The first situation described in Hensley is "[w]here the plaintiff has failed to prevail on a claim that is distinct in all respects from his successful claims...." 461 U.S. at 440, 103 S.Ct. at 1943. Lead counsel argue that their claims for the lodestar amount and a multiplier are interrelated and not "distinct in all respects." The district court agreed with that contention and did not analyze lead counsels' fee petition under the first part of the Hensley test.


The district court did, however, analyze lead counsels' fee award under the second situation described by the Hensley test that applies where "a plaintiff has achieved only partial or limited success," even where "the plaintiff's claims were interrelated, nonfrivolous, and raised in good faith." 461 U.S. at 436, 103 S.Ct. at 1941. We have explained previously that fee awards falling within Hensley's second situation should be analyzed by the district court in three steps: first, "the district court should assess the results obtained by the litigation"; second, "the district court should next measure the extent of plaintiffs' success by comparing the results obtained from the lawsuit with the relief plaintiffs' sought"; and finally, "the district court is to structure an award that is reasonable in light of the plaintiffs' success." Illinois Welfare Rights Organization v. Miller, 723 F.2d 564, 568, 569 (7th Cir.1983).


Lead counsel correctly assess the results obtained by the initial fees litigation: "Here petitioners obtained a judgment of over two millions [sic] dollars in fees and sought less than 12.5% of that figure for fees and expenses in the fee proceedings." With respect to that recovery of $2.2 million the district court conceded: "This figure appears to represent significant success."


But success in this fees litigation is relative: the second step of the analysis requires that lead counsels' $2.2 million award be considered in light of what lead counsel sought and what lead counsel actually obtained. The fees litigation focused on two items: an appropriate lodestar and the application of a multiplier. The district court awarded the lodestar sought by lead counsel. But in addition to the lodestar amount, lead counsel sought the application of a multiplier of 2.5.11 Lead counsel sought, therefore, not just the $2.2 million they were awarded, but rather $5.1 million.12 The district court, however, concluded that "a multiplier, of any amount, would be improper." 618 F.Supp. at 1064. Thus, lead counsels' success in obtaining the $2.2 million, when they sought $5.1 million, was not complete. Rather, the award granted was limited to forty-two percent of the amount sought.13 Based on that limited success, the district court in its discretion reduced lead counsels' award.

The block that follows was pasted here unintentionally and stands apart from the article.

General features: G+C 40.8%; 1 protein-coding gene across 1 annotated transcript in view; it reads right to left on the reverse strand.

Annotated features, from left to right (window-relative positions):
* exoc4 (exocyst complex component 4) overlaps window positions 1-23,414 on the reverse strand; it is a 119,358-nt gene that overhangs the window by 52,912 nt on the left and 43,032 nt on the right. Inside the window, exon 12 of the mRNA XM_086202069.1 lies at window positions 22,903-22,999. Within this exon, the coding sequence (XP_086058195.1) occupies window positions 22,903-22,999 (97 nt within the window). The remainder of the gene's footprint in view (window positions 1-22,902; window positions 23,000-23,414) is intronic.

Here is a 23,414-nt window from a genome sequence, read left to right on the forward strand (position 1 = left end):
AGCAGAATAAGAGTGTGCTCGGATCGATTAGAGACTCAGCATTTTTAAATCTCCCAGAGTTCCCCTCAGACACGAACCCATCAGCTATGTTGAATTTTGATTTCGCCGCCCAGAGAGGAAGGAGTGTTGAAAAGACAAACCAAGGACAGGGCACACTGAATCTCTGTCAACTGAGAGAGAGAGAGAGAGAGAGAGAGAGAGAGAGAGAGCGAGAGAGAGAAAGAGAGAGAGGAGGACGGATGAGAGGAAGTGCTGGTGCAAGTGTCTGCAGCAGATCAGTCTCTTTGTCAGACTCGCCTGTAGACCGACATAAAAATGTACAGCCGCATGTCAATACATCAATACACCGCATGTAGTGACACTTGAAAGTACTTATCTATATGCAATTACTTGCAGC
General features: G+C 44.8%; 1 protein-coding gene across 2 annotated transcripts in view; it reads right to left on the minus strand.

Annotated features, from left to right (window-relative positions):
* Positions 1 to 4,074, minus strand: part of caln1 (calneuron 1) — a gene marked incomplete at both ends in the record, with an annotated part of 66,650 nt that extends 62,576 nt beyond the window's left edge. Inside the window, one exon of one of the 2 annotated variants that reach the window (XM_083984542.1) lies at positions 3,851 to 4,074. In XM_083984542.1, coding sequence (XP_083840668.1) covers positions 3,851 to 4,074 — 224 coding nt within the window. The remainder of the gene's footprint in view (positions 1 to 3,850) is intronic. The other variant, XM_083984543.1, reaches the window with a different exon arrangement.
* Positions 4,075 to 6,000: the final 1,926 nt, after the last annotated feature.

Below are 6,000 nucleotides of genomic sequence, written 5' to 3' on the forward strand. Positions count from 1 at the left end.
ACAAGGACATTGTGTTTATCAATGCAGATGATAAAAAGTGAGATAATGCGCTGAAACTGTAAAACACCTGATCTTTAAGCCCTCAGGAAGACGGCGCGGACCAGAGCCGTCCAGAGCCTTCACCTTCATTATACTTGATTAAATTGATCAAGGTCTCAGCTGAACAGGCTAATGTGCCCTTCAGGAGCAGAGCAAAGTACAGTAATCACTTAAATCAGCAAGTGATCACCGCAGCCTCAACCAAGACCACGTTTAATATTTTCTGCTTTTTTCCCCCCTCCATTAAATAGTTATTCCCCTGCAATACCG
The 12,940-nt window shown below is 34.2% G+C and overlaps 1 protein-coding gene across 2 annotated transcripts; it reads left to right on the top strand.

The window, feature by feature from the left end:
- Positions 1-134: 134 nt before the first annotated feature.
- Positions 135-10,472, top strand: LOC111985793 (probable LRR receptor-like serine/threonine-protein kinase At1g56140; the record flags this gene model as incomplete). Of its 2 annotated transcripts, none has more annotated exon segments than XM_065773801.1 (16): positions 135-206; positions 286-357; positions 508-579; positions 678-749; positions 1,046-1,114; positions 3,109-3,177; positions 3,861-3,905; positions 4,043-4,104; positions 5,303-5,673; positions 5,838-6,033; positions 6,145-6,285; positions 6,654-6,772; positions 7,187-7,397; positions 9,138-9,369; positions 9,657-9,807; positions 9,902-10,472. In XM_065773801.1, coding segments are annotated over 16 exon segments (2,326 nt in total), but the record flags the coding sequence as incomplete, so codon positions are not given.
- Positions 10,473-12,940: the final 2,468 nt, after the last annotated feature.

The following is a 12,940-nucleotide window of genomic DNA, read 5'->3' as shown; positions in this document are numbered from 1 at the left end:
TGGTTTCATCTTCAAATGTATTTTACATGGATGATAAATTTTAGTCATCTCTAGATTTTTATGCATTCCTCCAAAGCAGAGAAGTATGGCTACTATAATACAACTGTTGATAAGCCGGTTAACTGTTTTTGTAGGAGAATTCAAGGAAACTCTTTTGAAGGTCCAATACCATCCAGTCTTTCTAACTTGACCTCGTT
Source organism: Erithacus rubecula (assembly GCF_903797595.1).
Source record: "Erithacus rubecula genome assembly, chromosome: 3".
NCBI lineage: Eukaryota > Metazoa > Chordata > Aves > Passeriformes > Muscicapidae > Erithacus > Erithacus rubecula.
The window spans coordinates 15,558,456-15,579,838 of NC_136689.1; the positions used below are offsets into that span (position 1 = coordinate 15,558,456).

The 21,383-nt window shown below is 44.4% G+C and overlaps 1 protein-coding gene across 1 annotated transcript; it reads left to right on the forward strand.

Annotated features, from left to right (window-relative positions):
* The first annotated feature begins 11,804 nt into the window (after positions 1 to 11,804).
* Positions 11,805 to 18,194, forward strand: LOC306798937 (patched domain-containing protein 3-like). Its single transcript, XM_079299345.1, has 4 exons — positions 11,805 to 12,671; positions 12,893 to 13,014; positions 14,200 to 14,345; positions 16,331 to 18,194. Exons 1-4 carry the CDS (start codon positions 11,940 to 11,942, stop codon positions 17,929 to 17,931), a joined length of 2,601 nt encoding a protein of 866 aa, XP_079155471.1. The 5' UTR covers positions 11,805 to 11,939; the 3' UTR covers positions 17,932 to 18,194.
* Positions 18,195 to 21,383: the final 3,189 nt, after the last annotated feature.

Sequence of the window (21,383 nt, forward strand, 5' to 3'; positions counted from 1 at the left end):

The final step of the analysis requires the district court to arrive ultimately at an attorney's fee that is reasonable in light of the relative success obtained. As we have pointed out, lead counsel obtained in the original fees litigation forty-two percent of the award it sought. In addition to noting the limited extent of lead counsels' recovery, however, the district court also explained the importance lead counsel attached to the multiplier issue in the fees litigation:


The parties extensively briefed the fee petition litigation; lead counsel alone filed eight legal memoranda and supplemental memoranda. A review of those filings reveals that over 70% of the legal analysis was devoted to the multiplier issue. In addition, lead counsel submitted a deluge of affidavits and deposition testimony on the issue. They also presented significant amounts of evidence on the multiplier issue at the fees hearing; this evidence related to the risk of the underlying litigation, the necessity of fee enhancements in Title VII cases, the exceptional relief secured for plaintiffs, and the time delay between work completed and date of payment. From this, it is obvious that lead counsel spent a great deal of time and energy presenting the multiplier issue to the court; an issue on which they did not succeed. EEOC v. Burlington Northern Inc., No. 78 C 269 (MDL 374) at 14 (N.D.Ill. May 15, 1986) (citations omitted).


Consequently the district court decided to reduce lead counsels' lodestar by thirty-five percent. In light of lead counsels' overall success in litigating the fee award and all those other factors considered by the district court, we cannot say that the district court abused its discretion by selecting thirty-five percent of the total award sought as the percentage by which the total award would be reduced.



Contrary to lead counsels' contentions, Hensley v. Eckerhart, 461 U.S. 424, 103 S.Ct. 1933, 76 L.Ed.2d 40 (1983), does apply to attorney's fees awarded for litigating attorney's fees claims. The district court properly so held and did not abuse its discretion either in deciding to reduce the amount of the award sought by lead counsel or in deciding upon the specific amount by which the award sought would be reduced. Therefore, the order of the district court is




The Honorable Robert A. Grant, Senior District Judge for the Northern District of Indiana, is sitting by designation